Out of the many great technological breakthroughs that have happened to date in the digital arena, blockchain-backed cryptocurrency is the greatest of all. From barter system to paper currency, we had thought it was one of the greatest revolutions of mankind but who knew the story wasn't over yet. And then one fine morning, we heard someone mumbling the phrase "cryptocurrency."
In plain words, cryptocurrency is a digital asset. The name originates from the fact that all of its transactions are highly encrypted, making the transaction highly secure. It is decentralized in nature, a medium of exchange at a peer-to-peer level unlike traditional currencies, which are managed and controlled by a central authority. Cryptocurrencies are calculative in number and at times equated to precious metals like gold and silver. The key to this vision lies in blockchain technology which in itself is no less than a miracle. It acts like a public ledger, that records every transaction, detailing the amount as well as the sender and receiver’s wallet addresses.
The total worth of the cryptocurrency market as of Nov 2021 is a whopping $2.9 trillion. There are over 10,000 listed cryptocurrencies at the time of writing, and this number is only bound to increase in the coming times. Today, bitcoin is the majesty of all in terms of market capitalization. Let's start from scratch. First, you have to keep in mind that cryptocurrencies are not physical assets, they are clippings of computer code that transfer value from one user to another. These currencies are created using encryption algorithms. The use of encryption technologies means that cryptocurrencies function both as a currency and as a virtual accounting system. To use them, you need a cryptocurrency wallet. These wallets can be software that is a cloud-based service or is stored on your computer or on your mobile device. The wallets are the tool through which you store your encryption keys that confirm your identity and link to your cryptocurrency. Let's take the example of bitcoin. When you sign to verify that you wish to send the bitcoin, you generate a small personalized piece of code attached to the transaction, and the system creates a mathematical puzzle that locks up that value and scrambles the code. When the recipient wants to spend that money, they would put a corresponding piece of code that would fit the original one. This process of fitting the codes together is mining and the entire operation is called signature verification.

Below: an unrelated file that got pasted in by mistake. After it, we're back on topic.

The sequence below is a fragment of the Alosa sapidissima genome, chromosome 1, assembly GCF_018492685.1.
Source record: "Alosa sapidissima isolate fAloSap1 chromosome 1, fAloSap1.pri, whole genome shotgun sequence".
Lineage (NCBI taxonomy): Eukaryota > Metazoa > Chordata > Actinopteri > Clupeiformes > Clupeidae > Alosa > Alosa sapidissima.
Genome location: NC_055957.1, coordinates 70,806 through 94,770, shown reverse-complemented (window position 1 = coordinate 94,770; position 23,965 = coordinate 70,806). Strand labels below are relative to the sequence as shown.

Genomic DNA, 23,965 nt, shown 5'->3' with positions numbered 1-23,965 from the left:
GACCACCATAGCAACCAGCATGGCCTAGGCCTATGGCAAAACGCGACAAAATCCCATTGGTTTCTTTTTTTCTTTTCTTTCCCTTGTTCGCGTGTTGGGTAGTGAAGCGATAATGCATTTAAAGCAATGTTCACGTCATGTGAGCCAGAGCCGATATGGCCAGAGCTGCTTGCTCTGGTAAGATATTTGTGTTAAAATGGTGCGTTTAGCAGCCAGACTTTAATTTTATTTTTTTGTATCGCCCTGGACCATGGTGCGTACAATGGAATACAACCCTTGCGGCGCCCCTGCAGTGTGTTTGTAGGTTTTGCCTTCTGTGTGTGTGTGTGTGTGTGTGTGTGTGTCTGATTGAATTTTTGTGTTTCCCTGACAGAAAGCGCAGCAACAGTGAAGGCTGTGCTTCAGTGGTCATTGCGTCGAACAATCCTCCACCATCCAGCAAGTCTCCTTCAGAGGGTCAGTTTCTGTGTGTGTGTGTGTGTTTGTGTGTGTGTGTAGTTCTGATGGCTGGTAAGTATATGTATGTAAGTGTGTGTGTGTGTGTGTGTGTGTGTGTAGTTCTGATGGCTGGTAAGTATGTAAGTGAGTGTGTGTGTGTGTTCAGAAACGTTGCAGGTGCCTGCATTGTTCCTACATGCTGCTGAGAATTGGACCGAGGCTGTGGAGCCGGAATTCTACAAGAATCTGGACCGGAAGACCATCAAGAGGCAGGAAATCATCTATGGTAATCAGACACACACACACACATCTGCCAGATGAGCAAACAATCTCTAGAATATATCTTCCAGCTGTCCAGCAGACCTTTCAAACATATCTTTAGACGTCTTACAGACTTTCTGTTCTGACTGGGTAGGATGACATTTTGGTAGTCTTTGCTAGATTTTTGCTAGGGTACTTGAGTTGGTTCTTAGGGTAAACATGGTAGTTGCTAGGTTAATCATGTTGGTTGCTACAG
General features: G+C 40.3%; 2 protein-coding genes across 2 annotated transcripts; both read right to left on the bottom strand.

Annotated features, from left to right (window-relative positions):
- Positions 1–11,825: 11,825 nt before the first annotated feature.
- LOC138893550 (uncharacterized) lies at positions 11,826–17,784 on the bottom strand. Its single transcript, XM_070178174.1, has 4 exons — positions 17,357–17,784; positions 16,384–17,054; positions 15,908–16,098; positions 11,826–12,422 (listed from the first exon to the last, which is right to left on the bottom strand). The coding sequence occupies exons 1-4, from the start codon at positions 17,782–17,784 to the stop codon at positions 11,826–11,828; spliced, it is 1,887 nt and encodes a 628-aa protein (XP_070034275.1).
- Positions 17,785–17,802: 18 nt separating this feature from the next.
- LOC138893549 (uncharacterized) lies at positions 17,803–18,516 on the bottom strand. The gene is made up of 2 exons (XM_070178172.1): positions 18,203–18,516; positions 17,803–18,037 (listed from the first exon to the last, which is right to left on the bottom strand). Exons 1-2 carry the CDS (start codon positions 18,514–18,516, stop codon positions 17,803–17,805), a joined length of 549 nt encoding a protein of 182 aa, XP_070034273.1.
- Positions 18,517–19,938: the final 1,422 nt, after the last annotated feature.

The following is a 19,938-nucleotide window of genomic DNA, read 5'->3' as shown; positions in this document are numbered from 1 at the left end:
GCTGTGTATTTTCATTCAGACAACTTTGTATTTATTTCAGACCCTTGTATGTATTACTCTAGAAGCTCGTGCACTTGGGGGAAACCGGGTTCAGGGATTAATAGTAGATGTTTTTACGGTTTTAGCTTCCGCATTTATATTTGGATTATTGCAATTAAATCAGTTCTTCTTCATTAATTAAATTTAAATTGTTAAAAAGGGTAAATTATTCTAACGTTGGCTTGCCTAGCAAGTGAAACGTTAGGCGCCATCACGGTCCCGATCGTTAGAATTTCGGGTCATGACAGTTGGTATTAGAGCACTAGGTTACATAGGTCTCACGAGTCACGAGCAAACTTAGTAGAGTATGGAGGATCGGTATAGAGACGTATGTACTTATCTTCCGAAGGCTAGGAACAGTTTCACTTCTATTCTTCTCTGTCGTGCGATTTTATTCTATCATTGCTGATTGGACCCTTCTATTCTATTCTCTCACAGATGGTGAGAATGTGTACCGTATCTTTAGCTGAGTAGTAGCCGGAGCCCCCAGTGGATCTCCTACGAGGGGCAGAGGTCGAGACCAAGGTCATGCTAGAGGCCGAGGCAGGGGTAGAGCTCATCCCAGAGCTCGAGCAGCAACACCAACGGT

In the initial phase, bitcoin was a gold rush of opportunity. Bitcoin had a price of nearly zero when it was introduced in 2009. On July 17, 2010, its price jumped to $.09. Since then, it is rising and rising and touching the skies. From $1 in 2011 to $68,000 in 2021, it has seen stellar growth and emerged as a new asset class alternative to Gold and Silver. No wonder, Forbes had once recommended it to be the best investment of the time.
In one word: Growth. Investors are intrigued by the potential of cryptocurrency to grow in value — as well as the potential transformation of the financial system that crypto might bring. People have seen so much downfall and saturation in the alternative investments such as Gold, silver, bond, and debt market, that now they look for options that have a high potential. Some investors look at crypto mainly bitcoin as an inflation hedge and this view has invoked interest even from institutions. Cryptocurrencies and the underlying blockchain technology have spurred up innovation with various use-cases such as Decentralized Finance (Defi), new channels for global transactions with smart contracts, Non-fungible tokens (NFTs), Metaverse, etc. Though this industry is still largely unregulated, yet there is a lot going on in this industry. Most governments across the world are planning to come up with regulations that promote this fintech innovation.
Now as you know what crypto is, there might be a lot of questions popping up in your mind. How does cryptocurrency work? What is the science behind it? How is it linked to blockchain? Don't worry. We've got you covered! Check out our learn page.